Osteopathy - restorative therapy for mind and body
Osteopathy concentrates as much on why there is a problem in the muscles and joints as on the problem itself explains Anne Woodham
Osteopathy - from the Greek osteon ('bone') and pathos ('suffering') - was developed in the late 19th century by an American army doctor, Dr Andrew Taylor Still, after his wife and three children died from meningitis. He believed that when the body was correctly adjusted, there would be less strain on the muscles and joints, all the systems would function smoothly and the body could heal itself naturally.
Still founded the American School of Osteopathy in 1892, and in 1917 his pupil, Dr John Martin Littlejohn, founded the British School of Osteopathy. Despite early opposition from the medical establishment, osteopathy remained popular and is now accepted in orthodox medicine. Osteopaths were licensed to practise as conventional doctors in the US in 1972 and the first British state register of osteopaths opened in 1999.
How does it work?
Osteopaths use touch and manipulation to diagnose and treat problems caused by misalignments of the muscles, bones, joints, ligaments and connective tissue that make up the musculo-skeletal system. In a healthy body, this framework supports and protects the organs, helping all body systems - nerves, circulation, digestion and hormones - to function at their best.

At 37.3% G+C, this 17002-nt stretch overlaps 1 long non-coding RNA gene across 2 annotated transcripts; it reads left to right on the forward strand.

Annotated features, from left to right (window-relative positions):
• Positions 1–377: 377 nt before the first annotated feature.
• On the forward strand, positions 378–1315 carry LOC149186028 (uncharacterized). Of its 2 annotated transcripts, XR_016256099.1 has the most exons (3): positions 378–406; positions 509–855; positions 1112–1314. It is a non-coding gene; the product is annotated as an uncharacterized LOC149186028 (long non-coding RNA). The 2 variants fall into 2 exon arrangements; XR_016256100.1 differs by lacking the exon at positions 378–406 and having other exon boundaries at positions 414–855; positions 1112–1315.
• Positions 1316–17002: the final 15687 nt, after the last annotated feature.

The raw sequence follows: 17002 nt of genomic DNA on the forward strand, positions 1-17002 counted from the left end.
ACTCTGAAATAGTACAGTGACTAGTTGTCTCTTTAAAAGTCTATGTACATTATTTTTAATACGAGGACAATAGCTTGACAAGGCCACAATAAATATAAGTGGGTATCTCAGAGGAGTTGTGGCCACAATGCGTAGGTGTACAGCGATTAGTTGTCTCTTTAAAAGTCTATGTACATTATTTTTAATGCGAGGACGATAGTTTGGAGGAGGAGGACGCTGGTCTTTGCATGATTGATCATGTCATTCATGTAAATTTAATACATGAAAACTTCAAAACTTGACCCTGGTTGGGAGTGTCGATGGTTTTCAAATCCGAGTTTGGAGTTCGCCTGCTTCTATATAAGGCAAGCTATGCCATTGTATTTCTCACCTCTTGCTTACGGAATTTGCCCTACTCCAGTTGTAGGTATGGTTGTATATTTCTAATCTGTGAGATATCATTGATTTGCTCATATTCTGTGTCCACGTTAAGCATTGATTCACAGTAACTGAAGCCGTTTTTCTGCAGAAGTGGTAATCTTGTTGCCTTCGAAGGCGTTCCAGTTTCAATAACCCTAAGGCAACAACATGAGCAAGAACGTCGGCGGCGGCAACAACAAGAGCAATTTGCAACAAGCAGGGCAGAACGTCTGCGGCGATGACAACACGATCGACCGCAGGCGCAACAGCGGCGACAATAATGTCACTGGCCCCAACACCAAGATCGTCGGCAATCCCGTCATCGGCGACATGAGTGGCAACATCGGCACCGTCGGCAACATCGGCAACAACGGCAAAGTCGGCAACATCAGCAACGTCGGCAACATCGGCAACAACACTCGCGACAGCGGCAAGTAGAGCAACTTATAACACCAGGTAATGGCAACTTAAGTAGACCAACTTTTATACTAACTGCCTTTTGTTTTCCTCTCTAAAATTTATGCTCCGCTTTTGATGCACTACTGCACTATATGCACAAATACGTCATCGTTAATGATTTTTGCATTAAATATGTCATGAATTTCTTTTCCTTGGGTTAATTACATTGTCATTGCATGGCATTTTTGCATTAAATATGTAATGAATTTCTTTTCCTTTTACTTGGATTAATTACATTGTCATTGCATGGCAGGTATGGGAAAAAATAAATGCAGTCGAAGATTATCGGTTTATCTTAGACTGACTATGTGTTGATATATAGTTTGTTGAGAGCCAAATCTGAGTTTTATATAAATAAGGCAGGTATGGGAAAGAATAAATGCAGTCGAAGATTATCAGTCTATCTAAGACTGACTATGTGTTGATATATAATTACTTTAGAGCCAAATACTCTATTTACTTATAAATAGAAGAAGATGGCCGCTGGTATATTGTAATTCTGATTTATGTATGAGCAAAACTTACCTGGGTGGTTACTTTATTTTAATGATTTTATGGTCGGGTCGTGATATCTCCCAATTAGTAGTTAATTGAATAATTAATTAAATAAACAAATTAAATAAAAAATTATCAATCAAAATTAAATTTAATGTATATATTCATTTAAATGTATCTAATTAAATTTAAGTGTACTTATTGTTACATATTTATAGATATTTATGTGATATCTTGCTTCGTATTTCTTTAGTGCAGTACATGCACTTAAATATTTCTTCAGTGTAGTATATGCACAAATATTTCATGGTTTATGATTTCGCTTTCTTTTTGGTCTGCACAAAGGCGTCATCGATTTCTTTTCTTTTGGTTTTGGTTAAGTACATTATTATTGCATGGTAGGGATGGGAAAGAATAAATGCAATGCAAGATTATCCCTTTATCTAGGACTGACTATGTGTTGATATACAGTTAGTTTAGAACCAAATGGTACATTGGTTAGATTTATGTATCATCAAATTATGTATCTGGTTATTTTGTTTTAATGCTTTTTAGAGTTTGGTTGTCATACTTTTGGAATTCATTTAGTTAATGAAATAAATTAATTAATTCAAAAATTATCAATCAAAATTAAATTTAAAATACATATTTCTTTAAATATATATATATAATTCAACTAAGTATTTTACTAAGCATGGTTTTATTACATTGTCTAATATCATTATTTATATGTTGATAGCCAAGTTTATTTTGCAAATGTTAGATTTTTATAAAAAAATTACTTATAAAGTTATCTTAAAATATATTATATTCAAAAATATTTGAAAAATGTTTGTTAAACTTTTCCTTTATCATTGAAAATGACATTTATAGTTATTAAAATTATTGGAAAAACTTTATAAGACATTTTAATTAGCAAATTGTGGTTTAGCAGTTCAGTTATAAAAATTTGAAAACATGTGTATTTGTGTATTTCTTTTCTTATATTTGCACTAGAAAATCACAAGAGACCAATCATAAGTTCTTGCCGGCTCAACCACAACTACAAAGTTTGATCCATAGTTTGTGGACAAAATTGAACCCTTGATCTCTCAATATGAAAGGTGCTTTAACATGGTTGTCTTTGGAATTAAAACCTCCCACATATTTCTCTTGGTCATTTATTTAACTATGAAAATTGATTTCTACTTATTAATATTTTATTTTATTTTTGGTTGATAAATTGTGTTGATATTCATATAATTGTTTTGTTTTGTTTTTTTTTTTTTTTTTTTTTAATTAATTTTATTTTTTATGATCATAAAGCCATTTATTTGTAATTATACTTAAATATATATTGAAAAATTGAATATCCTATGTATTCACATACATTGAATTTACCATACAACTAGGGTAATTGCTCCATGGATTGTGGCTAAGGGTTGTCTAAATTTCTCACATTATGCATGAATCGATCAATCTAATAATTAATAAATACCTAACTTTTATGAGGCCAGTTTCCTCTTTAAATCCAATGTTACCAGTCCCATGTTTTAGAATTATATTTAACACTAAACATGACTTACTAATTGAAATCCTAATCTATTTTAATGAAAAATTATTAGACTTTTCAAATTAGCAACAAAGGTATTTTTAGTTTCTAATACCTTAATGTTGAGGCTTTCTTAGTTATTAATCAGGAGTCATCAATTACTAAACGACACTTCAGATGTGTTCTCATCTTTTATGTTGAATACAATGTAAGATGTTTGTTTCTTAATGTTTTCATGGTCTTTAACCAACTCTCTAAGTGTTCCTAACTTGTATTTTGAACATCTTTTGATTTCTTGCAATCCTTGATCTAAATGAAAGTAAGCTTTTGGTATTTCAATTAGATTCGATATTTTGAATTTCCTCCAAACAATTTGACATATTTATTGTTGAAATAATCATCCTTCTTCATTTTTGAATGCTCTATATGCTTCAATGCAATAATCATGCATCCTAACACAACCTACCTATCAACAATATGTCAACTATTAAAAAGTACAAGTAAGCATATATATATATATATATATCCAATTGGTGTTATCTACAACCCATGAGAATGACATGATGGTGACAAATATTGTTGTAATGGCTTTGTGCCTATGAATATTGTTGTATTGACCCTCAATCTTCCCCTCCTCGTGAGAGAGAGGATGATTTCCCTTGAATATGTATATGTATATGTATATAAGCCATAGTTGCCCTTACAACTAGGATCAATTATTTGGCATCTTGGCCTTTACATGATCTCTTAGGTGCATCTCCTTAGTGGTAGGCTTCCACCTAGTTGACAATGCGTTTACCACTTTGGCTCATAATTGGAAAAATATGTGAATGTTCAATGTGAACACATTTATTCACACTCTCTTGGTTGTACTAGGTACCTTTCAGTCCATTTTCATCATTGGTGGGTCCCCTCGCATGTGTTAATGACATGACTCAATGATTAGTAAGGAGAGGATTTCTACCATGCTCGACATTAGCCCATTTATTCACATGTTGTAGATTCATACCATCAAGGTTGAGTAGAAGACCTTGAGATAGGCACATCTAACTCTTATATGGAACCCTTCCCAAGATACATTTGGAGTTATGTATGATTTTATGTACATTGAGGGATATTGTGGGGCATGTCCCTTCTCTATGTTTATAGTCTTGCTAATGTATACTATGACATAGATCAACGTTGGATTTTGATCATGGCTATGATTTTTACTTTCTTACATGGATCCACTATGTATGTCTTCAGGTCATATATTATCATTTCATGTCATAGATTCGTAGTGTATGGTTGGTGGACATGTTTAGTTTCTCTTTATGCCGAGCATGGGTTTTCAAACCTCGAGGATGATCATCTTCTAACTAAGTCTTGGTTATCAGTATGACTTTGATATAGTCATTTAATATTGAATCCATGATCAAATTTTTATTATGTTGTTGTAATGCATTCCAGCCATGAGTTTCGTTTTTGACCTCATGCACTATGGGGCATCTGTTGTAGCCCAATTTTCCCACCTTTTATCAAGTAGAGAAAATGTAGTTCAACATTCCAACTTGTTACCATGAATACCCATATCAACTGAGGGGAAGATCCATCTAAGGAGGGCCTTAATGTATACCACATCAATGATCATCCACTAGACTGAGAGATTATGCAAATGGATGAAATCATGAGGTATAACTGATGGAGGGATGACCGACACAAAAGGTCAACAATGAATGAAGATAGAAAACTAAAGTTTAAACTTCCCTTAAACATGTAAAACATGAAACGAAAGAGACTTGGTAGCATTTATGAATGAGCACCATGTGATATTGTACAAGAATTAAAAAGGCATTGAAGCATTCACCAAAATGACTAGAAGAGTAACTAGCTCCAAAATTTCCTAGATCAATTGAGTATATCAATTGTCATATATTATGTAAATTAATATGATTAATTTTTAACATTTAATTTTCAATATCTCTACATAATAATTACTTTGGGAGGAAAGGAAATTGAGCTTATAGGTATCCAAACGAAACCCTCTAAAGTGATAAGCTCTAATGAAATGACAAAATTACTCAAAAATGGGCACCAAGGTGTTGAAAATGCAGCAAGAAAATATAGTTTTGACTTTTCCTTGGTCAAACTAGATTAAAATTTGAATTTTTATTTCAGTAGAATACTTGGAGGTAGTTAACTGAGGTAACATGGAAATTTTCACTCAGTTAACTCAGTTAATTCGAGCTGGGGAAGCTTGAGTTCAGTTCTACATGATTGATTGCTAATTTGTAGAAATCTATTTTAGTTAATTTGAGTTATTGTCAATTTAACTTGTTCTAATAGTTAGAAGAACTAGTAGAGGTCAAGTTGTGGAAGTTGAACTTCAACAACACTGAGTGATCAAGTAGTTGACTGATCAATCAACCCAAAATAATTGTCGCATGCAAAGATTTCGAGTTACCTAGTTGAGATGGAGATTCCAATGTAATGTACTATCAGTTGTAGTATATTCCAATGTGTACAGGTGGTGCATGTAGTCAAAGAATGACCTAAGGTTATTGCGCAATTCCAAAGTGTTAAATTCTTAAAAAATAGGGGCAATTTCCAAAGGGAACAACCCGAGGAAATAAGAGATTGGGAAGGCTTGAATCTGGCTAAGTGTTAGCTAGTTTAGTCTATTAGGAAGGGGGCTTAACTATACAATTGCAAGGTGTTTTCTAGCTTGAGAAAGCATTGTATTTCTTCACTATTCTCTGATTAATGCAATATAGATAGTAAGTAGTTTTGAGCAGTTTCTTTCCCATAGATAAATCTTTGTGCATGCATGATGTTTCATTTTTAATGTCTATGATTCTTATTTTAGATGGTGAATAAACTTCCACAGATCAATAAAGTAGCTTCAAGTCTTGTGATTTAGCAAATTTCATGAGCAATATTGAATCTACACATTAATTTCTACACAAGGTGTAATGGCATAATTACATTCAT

Physical and emotional stress, injury and poor posture can have a negative effect on the musculo-skeletal system. Pain creates muscle tension, which in turn creates more pain. Osteopathic techniques that range from soothing massage to high velocity mobilisation of joints help ease muscle tension, improve mobility and promote self-healing processes.
Osteopathy is a holistic approach, regarding your way of life and your mental and emotional state as important influences on total well-being. An osteopath will be as concerned about why a problem has arisen as with the problem itself. For example, is your back pain due to a lifetime of lifting heavy loads the wrong way?